Media Contact

Ali Titus,, 843-282-7952

March 4, 2020


By a unanimous vote of 42-0, South Carolina Senators advanced legislation yesterday that seeks to limit the types of restraints used on pregnant people who are incarcerated and virtually abolish the practice of shackling people during labor, childbirth, and postpartum recovery. The legislation will return to the House of Representatives with a new amendment which would further expand protections for pregnant incarcerated people. If passed as amended, South Carolina’s prisons, jails, and work camps would be required to provide access to adequate nutrition and a bottom bunk and would be prohibited from holding pregnant incarcerated people in solitary confinement under most circumstances. The amendment also requires prisons, jails, and work camps to ensure the availability of menstrual hygiene products for all people under their care with an active menstrual cycle and mandates that these products be made available at no cost to those who cannot afford to pay. Additionally, the Department of Corrections would be required to authorize weekly contact visits between incarcerated people with low or minimum-security classifications and their children.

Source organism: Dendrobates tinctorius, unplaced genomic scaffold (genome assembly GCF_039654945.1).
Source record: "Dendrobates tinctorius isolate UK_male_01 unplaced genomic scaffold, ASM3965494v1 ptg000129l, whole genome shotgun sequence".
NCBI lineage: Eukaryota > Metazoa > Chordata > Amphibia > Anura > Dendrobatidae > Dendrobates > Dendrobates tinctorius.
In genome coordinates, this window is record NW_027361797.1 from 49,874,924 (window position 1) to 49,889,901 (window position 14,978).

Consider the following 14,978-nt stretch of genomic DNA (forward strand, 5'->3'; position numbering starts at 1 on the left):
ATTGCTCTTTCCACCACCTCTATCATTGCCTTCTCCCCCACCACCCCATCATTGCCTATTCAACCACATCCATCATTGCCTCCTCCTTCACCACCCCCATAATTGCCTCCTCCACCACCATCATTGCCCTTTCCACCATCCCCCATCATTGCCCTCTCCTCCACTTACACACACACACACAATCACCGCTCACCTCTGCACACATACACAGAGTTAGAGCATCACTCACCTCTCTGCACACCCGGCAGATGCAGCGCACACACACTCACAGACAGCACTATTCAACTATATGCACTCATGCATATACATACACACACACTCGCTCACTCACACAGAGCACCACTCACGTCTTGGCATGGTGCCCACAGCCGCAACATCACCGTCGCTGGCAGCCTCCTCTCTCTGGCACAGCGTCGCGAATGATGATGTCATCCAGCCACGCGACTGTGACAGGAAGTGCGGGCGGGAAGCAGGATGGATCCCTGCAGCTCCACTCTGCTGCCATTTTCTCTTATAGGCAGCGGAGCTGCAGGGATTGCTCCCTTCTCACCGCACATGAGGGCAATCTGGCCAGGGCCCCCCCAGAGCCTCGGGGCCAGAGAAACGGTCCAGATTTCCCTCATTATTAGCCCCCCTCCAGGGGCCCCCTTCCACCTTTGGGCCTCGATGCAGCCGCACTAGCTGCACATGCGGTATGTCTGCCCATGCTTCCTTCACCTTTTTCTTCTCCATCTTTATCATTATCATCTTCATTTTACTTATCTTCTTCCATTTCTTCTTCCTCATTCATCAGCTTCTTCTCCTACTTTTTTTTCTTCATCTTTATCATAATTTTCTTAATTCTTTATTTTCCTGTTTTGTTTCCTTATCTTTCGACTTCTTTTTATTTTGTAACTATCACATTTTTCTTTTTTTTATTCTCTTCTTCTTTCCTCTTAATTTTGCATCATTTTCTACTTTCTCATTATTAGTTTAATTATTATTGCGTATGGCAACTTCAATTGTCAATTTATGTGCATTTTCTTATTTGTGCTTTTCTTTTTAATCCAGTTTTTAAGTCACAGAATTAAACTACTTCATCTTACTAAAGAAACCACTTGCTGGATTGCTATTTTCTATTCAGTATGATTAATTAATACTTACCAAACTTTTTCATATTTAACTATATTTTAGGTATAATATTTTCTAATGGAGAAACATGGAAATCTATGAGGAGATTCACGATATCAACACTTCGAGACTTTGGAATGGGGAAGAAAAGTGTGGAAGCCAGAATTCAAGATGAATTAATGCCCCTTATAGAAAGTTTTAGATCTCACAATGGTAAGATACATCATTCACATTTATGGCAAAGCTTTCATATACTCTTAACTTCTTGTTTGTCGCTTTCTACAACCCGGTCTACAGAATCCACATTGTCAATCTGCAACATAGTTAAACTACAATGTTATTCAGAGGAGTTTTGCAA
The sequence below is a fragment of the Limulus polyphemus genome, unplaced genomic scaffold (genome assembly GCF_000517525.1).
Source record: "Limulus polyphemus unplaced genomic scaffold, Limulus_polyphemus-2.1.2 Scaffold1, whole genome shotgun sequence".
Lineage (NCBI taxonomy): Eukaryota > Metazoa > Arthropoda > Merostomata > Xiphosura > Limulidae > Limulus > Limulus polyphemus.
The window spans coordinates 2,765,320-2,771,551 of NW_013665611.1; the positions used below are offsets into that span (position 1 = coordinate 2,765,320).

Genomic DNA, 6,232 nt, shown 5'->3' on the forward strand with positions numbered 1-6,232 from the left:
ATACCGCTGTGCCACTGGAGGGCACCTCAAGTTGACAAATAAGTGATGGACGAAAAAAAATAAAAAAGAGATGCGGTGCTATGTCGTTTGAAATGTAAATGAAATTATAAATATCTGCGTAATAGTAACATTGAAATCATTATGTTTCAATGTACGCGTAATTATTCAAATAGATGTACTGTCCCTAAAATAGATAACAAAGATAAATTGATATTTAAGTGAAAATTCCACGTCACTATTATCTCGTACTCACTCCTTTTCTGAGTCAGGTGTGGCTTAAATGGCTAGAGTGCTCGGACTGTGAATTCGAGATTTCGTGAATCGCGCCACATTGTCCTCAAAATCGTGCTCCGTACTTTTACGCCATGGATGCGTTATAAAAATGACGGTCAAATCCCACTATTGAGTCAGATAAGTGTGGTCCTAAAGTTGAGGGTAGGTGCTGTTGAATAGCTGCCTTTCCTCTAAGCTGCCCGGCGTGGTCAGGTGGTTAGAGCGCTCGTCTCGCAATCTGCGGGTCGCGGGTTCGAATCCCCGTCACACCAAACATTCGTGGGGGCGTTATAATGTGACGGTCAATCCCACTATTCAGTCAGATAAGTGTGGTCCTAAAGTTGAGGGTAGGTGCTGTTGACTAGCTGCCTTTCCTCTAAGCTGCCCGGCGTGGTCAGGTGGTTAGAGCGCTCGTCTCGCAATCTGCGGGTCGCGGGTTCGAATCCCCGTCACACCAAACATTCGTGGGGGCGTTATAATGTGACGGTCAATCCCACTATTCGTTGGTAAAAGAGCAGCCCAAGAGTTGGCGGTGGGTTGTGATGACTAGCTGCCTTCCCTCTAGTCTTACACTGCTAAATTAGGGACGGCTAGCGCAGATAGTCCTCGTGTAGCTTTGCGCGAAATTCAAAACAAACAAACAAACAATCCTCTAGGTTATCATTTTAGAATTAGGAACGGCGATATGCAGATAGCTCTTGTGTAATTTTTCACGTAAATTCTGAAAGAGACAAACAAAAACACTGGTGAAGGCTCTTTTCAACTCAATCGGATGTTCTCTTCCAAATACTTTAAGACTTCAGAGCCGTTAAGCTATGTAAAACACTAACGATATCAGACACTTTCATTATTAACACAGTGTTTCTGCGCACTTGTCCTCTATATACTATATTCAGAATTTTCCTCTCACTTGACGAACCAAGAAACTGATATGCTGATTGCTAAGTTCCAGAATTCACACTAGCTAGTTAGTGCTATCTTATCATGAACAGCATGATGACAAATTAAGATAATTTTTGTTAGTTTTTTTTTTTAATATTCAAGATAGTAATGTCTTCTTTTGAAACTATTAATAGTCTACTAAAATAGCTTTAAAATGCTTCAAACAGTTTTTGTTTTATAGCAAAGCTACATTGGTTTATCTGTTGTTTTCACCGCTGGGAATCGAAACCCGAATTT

We are thrilled to be one step closer to ending the cruel and inhumane practice of shackling incarcerated people during labor, childbirth, and postpartum recovery,” said ACLU of South Carolina Policy and Communications Director Ali Titus. “We urge the South Carolina House of Representatives to pass this legislation as amended and greatly increase the likelihood of positive outcomes for parents and their newborn children.”

The practice of shackling incarcerated people while they are pregnant, in labor, giving birth, and recovering from birth has been opposed by the nation’s leading experts in maternal, fetal, and child healthcare, including the American Congress of Obstetricians and Gynecologists (ACOG), the American Medical Association, and the American Public Health Association. Additionally, the Federal Bureau of Prisons, U.S. Immigration and Customs Enforcement and the American Correctional Association have all adopted policies to limit the use of shackles on pregnant people who are incarcerated. Across South Carolina, criminal justice and reproductive health advocates have come together to support this legislation. The organizations include the ACLU of South Carolina; ANSWER Coalition; the Association of Women’s Health, Obstetric, and Neonatal Nurses (AWHONN); the South Carolina Perinatal Association; Justice Carolina; and the Women’s Rights and Empowerment Network.

We are encouraged that the Legislature may put an end to this inhumane practice and encourage policymakers to continue to work to ensure that all people have the support they need to have healthy pregnancies, deliveries, and births,” said Women’s Rights and Empowerment Network CEO Ann Warner.